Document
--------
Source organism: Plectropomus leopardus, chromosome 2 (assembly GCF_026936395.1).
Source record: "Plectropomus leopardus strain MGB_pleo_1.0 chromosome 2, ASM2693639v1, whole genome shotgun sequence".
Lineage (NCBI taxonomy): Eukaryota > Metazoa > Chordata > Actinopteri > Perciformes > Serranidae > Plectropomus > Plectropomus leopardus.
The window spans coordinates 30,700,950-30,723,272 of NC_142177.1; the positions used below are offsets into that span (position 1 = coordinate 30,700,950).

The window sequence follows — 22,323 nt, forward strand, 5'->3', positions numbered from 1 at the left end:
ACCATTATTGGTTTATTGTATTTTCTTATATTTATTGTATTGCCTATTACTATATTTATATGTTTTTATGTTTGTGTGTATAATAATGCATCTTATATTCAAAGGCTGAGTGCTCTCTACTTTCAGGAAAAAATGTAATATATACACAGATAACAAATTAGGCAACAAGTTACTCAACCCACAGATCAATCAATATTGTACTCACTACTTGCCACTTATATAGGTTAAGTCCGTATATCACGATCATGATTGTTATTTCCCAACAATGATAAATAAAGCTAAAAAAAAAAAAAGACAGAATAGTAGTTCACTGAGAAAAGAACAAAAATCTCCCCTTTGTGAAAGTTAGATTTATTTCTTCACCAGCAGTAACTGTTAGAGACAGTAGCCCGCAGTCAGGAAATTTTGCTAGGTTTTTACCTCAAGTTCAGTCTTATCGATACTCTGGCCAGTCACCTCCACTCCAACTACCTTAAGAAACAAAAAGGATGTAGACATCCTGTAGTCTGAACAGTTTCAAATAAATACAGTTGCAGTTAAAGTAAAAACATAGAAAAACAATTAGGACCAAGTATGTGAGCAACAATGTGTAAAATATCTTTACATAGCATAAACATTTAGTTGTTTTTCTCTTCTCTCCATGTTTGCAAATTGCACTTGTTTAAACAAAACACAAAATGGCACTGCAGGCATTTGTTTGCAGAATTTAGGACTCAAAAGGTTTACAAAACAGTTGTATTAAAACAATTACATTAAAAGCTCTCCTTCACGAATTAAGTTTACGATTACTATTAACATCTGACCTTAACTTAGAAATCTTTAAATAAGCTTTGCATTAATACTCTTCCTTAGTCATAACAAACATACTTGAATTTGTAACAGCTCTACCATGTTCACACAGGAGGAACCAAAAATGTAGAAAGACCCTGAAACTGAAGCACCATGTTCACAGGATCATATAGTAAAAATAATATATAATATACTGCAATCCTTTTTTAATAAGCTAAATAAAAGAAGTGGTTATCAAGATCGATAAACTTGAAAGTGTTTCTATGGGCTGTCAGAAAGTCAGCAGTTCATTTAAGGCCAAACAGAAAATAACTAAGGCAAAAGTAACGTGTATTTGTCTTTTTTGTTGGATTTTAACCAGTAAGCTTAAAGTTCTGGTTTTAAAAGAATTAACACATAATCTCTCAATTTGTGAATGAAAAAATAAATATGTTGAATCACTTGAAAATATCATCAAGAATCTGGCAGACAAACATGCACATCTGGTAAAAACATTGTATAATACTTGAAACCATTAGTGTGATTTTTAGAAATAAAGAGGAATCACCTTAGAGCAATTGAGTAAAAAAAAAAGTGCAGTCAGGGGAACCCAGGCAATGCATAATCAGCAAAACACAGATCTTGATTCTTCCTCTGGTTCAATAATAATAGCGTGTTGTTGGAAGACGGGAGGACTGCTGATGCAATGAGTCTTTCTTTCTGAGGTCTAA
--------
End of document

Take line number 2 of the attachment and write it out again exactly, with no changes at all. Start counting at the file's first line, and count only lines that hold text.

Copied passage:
Source record: "Plectropomus leopardus strain MGB_pleo_1.0 chromosome 2, ASM2693639v1, whole genome shotgun sequence".